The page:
Monday, November 28, 2016

Question Status Quo - Part IIIb

Over the course of the last couple of weeks, we have been providing some clinical commentary on what we have learned in 20 years of clinical practice and over 15 years in movement assessment.  Specifically some clear conclusions which we have begun to discuss in detail.  These include:
  1. Movement is very complex and very hard for the majority of people to see and assess
  2. The standard of practice is often 5-10 years behind the literature and clinical advancements
  3. There is a strong correlation to improvements in movement efficiency and to mitigating risk of injury and improving athletic performance
  4. We need to recognize where the flaws are in the current ways we assess movement are so that we can become better at what we do
  5. Sometimes movement is just movement and we try to over complicate it
  6. The standard of practice or care, in my opinion, tends to be the standard of the lazy and status quo. 
Last week, we began to discuss the need to recognize the flaws in our current methodology and what can we do better.  Knowing the need for efficiency, we also made a couple of suggestions on movements we should assess quickly and how the research tells us we should look at.  Last week, we looked at the single leg squat and single leg hop in detail.  Today, we will expand on that.

Over the course of the last 2 decades, clinically, I have always felt the core was a key component to stability of the lower and upper kinetic chain.  Using the lower kinetic chain as an example, having a stable surface to pull on, it made sense the quads, hams, gluts, etc could then generate much more force than with an unstable core.  The analogy I always used in the clinic is sitting on a rolling stool is to have a patient pull on you without securing yourself.  They pulled on you and you roll.  Now repeat this and stabilize yourself so you don't roll.  How much more force can they generate pulling on you?  Why?  Because they are pulling on a stable surface.  This analogy applies to the ability of the quads/hams being able to generate more force when they are pulling against a stable surface.  At the same time, providing a stable surface also provides proper length tension relationships for the muscles of the lower quarter which has a direct impact on force production.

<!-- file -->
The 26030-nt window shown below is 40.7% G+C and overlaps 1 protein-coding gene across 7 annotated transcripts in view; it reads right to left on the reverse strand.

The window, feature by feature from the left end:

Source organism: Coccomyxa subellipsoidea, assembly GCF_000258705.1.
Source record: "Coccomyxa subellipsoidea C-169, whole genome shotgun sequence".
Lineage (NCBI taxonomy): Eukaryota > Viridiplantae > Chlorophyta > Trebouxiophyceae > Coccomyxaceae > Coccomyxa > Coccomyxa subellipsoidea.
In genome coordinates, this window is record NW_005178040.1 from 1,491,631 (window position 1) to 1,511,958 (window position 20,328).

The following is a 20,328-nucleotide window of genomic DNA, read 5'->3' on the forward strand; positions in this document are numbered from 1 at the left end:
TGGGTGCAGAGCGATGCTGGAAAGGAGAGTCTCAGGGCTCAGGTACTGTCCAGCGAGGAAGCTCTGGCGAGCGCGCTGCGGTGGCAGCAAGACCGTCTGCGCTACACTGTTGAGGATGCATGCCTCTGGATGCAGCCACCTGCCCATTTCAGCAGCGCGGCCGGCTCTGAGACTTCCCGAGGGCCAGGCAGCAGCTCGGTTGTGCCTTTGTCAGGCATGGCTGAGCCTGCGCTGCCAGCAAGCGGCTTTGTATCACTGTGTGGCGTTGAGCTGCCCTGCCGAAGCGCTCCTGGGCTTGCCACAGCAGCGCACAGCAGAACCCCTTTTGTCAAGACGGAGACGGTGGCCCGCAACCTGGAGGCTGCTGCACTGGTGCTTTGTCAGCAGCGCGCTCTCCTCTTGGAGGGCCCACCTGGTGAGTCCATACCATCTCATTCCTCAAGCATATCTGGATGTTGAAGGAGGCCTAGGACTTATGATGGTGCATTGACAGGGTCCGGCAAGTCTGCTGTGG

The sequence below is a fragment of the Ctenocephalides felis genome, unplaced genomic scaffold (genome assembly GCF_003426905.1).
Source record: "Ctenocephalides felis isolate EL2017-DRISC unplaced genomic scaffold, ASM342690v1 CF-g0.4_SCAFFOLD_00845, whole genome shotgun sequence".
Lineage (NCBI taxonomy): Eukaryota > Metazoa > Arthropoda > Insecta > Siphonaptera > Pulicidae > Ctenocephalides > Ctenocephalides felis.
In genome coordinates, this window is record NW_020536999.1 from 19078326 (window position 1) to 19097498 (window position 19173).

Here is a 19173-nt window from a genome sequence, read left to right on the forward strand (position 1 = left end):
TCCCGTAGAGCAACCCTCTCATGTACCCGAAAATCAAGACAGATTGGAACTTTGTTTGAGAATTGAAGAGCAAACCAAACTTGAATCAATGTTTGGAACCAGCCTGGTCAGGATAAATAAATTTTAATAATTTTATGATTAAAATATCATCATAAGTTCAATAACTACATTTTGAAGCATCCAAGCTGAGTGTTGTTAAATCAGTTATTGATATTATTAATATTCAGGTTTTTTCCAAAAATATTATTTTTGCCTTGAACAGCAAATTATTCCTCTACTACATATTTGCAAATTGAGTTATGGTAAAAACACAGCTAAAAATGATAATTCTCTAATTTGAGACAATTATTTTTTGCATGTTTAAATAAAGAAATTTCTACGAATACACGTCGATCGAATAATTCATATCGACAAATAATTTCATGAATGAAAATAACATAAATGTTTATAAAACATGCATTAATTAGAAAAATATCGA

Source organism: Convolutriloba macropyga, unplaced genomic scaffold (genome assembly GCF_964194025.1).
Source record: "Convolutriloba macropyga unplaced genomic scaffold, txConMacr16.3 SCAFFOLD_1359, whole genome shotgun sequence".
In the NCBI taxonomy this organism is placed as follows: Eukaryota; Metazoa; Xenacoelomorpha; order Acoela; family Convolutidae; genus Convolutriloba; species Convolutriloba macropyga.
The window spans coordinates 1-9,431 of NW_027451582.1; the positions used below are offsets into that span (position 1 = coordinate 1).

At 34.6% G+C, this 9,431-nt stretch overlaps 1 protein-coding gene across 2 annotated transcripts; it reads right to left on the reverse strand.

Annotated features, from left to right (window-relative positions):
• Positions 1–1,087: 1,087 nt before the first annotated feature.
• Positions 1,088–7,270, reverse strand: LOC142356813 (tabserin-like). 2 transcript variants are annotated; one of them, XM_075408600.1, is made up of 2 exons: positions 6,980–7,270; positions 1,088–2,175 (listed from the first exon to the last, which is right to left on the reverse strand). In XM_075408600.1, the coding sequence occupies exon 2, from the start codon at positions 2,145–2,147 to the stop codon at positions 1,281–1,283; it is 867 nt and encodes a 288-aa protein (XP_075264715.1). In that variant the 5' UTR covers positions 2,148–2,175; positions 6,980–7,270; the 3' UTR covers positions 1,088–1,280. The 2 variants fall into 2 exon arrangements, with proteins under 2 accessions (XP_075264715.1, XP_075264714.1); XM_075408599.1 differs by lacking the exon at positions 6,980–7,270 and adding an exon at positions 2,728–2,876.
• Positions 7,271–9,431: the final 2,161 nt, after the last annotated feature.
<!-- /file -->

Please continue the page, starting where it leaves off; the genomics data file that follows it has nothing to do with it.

Ironically, this has also been vetted in the literature in the last 10+ years.  Chaudhari et al Am J Sport Med 14 showed that professional baseball players who had poor core stability were 3 to 2.2 times more likely to miss 30 days throughout the baseball season.  These players reported more shoulder injuries than those players with a stable core.  Chaudhari et al J Strength Cond Res 11 also showed the impact improvements in core strength have on athletic performance.  In this study, they showed that pitchers who had improvements in core stability also had walked less players and less hits per inning.  Although it has not been vetted in the research yet, I would hypothesize that improvements in core stability also has a direct impact on pitching velocity.  There is also a correlation to core strength and lower kinetic chain injury risk.  Frank et al  Am J Sport Med 2013 also showed that improvements in core stability resulted in decreases frontal plane motion of the knee which decreases stress to the ACL.  We now know the impact this has on lower limb injury risk but what about performance?  Hoshikawa et al J Strength Cond Res 13 showed that improvements in core stability had an impact on vertical jump.  So based on the above, we obviously need to test the core.  So if we do test the core, what should we test or how should we test it?